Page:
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RADIATION ONCOLOGY PHYSICS Radiation Oncology Physics is ...
RADIATION ONCOLOGY PHYSICS Radiation Oncology Physics is ...
RADIATION ONCOLOGY PHYSICS Radiation Oncology Physics is ...
RADIATION ONCOLOGY PHYSICS Radiation Oncology Physics is ...
RADIATION ONCOLOGY PHYSICS Radiation Oncology Physics is ...
RADIATION ONCOLOGY PHYSICS Radiation Oncology Physics is ...
RADIATION ONCOLOGY PHYSICS Radiation Oncology Physics is ...
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RADIATION ONCOLOGY PHYSICS Radiation Oncology Physics is ...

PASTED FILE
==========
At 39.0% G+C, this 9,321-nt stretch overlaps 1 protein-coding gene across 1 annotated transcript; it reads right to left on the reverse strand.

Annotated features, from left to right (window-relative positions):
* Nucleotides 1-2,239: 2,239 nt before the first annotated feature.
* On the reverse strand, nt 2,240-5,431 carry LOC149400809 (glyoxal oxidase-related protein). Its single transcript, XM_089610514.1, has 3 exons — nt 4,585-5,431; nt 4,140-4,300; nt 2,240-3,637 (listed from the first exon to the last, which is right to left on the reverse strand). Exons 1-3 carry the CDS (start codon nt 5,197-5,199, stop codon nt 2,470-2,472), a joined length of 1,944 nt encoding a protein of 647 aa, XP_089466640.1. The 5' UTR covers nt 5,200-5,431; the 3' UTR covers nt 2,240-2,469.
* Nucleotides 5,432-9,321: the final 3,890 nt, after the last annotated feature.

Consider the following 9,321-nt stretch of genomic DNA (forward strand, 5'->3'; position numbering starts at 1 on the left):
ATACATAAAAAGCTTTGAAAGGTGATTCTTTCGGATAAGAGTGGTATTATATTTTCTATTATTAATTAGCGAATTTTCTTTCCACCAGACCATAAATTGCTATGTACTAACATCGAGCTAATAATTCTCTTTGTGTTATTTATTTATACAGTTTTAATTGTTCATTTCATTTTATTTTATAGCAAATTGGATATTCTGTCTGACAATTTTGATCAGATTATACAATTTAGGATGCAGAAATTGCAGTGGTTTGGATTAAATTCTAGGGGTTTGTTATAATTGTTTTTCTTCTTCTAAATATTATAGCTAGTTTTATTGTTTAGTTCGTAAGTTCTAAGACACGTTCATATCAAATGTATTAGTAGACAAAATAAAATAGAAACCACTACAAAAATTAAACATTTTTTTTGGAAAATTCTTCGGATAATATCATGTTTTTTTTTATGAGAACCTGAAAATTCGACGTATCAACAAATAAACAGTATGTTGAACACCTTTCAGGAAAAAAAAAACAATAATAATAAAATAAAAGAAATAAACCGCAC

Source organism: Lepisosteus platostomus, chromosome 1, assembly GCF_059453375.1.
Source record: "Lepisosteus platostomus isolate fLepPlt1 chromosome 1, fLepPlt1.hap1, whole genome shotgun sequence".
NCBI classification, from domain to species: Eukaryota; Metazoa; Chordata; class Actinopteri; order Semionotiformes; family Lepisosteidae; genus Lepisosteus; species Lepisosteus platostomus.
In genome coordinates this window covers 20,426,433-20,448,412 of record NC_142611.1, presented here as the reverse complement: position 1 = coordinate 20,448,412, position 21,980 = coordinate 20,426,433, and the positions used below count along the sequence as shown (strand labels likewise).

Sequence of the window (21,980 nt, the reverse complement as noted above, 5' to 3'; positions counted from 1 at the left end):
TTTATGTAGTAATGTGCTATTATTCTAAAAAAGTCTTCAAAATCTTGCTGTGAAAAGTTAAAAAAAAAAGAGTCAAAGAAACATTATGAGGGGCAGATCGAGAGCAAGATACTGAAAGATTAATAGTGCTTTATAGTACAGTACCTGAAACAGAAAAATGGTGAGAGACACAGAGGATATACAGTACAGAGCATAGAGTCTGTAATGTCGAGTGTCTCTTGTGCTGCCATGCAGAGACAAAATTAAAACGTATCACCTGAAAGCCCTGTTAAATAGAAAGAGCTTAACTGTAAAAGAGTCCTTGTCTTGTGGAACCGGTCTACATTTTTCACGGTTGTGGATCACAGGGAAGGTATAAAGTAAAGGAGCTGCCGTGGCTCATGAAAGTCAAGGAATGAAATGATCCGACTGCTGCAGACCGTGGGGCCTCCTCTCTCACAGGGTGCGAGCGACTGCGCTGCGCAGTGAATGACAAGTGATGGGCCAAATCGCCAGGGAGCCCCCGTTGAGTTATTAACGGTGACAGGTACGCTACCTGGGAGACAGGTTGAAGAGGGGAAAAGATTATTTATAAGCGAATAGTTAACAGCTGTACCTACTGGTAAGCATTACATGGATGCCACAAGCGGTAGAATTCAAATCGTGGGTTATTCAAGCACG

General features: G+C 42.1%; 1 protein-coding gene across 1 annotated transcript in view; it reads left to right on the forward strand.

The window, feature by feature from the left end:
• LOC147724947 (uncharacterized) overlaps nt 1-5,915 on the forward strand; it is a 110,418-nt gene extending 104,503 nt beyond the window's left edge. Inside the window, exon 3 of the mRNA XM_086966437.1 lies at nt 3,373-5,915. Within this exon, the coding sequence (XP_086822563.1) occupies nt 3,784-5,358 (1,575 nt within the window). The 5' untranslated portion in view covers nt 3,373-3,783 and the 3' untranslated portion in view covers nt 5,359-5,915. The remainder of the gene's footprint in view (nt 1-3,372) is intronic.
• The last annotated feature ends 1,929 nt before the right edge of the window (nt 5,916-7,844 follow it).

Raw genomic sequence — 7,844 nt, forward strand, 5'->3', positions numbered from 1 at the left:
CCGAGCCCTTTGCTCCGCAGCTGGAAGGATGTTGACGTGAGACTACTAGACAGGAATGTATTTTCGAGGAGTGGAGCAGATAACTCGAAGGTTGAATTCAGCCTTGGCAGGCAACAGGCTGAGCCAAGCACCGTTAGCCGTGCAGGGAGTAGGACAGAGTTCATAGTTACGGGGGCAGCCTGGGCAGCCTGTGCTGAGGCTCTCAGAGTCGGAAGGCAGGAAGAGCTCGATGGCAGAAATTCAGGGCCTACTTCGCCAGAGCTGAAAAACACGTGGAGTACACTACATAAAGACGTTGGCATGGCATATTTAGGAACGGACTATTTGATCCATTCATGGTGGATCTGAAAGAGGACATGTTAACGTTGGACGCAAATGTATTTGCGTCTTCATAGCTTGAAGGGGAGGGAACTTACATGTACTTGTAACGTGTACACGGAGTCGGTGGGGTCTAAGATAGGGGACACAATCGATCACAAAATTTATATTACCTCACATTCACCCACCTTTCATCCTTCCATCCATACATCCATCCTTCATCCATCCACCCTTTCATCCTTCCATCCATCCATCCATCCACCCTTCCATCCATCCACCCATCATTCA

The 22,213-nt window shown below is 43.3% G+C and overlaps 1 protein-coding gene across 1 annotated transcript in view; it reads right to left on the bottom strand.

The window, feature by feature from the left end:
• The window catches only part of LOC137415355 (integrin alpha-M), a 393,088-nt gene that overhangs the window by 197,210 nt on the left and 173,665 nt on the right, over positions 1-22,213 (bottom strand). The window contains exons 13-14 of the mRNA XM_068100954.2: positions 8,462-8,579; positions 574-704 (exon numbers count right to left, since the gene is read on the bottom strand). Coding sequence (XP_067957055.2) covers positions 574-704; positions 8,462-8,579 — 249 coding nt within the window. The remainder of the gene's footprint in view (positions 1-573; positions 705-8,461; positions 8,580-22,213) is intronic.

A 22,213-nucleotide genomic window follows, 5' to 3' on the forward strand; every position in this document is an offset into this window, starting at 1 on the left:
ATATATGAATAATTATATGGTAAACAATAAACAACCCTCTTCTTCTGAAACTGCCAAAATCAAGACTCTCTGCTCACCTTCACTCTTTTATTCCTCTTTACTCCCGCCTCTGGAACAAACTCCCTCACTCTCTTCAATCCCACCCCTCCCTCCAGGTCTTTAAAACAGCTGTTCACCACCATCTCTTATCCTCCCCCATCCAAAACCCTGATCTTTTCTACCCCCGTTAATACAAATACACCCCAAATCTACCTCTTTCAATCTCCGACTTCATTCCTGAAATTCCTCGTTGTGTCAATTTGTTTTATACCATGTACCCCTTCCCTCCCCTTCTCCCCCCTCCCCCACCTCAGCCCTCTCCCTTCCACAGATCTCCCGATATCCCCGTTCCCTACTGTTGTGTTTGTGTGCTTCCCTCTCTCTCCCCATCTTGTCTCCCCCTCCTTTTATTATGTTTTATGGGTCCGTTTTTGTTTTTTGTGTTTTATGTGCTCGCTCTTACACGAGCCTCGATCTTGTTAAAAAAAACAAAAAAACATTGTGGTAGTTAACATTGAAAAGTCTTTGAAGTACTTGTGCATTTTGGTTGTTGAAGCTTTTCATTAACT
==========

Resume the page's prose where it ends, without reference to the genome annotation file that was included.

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  • 1. Consultation Draft Radiation Oncology Training Curriculum Page 16 of 186 RADIATION ONCOLOGY PHYSICS Radiation Oncology Physics is inextricably linked to the practice of radiation oncology. Continuous learning in this subject from the start of training throughout the program and beyond is expected, and critical to effective and safe practice in this discipline. Much of the material below overlaps with the learning objectives contained within the ROCKSS and MES sections of the curriculum, as a detailed understanding of the physics of radiation and its application in the clinical setting is central to the Medical Expert and Clinical Decision-maker Role. PHASE 1 – FOUNDATION 1 Radiation and interactions with matter The trainee is able to: 1.1 Describe the fundamentals of an atom in terms of: [D] 1.1.1 Structure - nucleus, orbital shells, energy levels, binding energy 1.1.2 Particles - proton, neutron, electron, positron 1.1.3 Description - atomic number, atomic weight, isotope, isomer 1.1.4 Energy - conservation of mass and energy, mass-energy conversion 1.2 Describe the processes involved in photon absorption, scattering processes and electron interactions in terms of: [G] 1.2.1 Photon interactions i.e. coherent (elastic) scattering, photoelectric effect, Compton scattering, pair production, annihilation radiation, characteristic radiation, photonuclear reactions [D] 1.2.2 Processes of attenuation: exponential attenuation, energy transfer, energy absorption 1.2.3 Interaction coefficients: coefficients of attenuation, energy transfer and absorption (in relation to relative importance of interactions in photon beam therapy) 1.2.4 Electron interactions: ionization, excitation, heat production, radioactive interaction (bremsstrahlung), relative rate of energy loss and directional changes through collisional and radioactive processes, stopping power, range, scattering power, linear energy transfer 1.3 Describe the basic principles of X-ray production in terms of: 1.3.1 Bremsstrahlung and characteristic radiation by electron bombardment [D] 1.3.2 Efficiency of x-ray production and its dependence on electron energy and target atomic number [G] 2 Introduction to external photon beam radiation therapy [G] The trainee is able to: 2.1 Describe the construction of a linear accelerator, orthovoltage unit and superficial therapy unit and explain how a photon beam can be generated from each of these units 2.1.1 Discuss how the beam aperture can be altered using cerrobend blocking, multileaf collimators and independent jaws 2.1.2 Describe the different types of wedge filters e.g. physical wedges and dynamic wedging 2.2 Describe the characteristics of kV and MV photon beams in terms of: 2.2.1 Intensity and angular distribution 2.2.2 Beam quality e.g. energy spectra, effective energy, half value layer